The FI has also developed a relationship with the People’s Liberation Party (PLP) in Indonesia, which is now a permanent observer. The Indonesian left had to be completely rebuilt after the massacre of communists by Suharto in 1965, during which up to 1 million people died. The PLP came about as a result of a split in the PRD (People’s Democratic Party), an organisation built particularly amongst students protesting against the authoritarian Suharto regime. The PRD played an impressive role in the mobilisations which led to Suharto’s downfall in 1998. The PLP organises amongst young people and students. It has a strong feminist emphasis and supports the national struggles for self-determination within Indonesia.
The CPB-ML from Bangladesh, which is now a permanent observer will seek to become a section at the International’s next World Congress. The CPB-ML comes from a Gramscian tradition and is a much smaller organisation than the LPP or the RWP-M. It also has a mass base amongst the peasantry. They lead two twin peasant federations (one of women, the other of men) the Bangladesh Krishok Federation (BKF) and Bangladesh Kishani Sabha (BKS), two of the biggest peasant organisations of the country.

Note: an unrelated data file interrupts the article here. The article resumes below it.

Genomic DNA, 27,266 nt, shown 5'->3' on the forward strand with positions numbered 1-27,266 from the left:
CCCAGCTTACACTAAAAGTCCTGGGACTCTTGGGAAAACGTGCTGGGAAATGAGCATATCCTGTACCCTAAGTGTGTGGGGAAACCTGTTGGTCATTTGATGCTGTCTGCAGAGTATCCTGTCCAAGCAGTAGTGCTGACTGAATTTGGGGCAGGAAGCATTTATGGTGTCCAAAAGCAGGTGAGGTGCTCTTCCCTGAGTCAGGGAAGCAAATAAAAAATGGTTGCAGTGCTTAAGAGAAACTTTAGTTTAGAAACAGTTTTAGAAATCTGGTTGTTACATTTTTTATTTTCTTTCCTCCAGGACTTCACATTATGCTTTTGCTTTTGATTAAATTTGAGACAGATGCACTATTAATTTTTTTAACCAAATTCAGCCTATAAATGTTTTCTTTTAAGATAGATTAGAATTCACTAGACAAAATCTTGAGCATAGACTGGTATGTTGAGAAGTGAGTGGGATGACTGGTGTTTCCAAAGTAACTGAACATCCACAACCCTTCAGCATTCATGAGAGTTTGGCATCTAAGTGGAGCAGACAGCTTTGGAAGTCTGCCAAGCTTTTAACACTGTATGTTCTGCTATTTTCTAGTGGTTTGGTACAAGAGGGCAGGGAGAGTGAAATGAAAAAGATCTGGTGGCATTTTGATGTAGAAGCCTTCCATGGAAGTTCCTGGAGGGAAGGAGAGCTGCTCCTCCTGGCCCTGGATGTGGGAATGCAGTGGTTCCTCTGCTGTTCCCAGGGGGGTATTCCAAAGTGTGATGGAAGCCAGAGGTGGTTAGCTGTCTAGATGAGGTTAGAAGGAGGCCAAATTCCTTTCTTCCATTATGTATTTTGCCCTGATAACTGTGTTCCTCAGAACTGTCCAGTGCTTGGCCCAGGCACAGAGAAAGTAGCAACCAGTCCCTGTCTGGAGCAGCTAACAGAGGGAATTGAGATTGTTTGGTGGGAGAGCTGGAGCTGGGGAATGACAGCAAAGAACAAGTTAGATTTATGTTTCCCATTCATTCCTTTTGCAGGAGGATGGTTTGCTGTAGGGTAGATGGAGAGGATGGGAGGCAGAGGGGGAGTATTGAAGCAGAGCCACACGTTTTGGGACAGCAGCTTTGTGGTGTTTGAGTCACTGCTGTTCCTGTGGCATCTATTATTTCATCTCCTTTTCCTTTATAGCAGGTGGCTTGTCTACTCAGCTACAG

It is also a highly ecological organisation which seeks to integrate the struggle for peasant rights, women’s rights and ecological rights. Last November and December they organised the highly impressive “Climate Caravan” on the themes of climate change, gender and food sovereignty, which went from the North of the country over two weeks with meetings every evening in different villages of up to a thousand people. A fuller report is in this issue of the magazine.
Today the FI forces in Asia include: the NSSP of Sri Lanka, the LLP in Pakistan, the RWP-M of Mindanao. Groups in Japan and Hong Kong were considered at the last World Congress as on their way to becoming sections so had IC members elected provisionally. The PLP from Indonesia is a permanent observer. There are activist contacts in India. Links have also been built with contacts in Malaysia, South Korea and Taiwan.
The work of the FI is Asia has been strongly influenced by the FI’s education centre in Amsterdam, the Institute for Research and Development (IIRE), and the courses it runs. In recent years IIRE’s have been established in both Manila and Islamabad in order to expand this work. These education centres, Manila in particular, have become centres for the regroupment of revolutionary forces in the region, building links across in the Asia Pacific region including in Australia.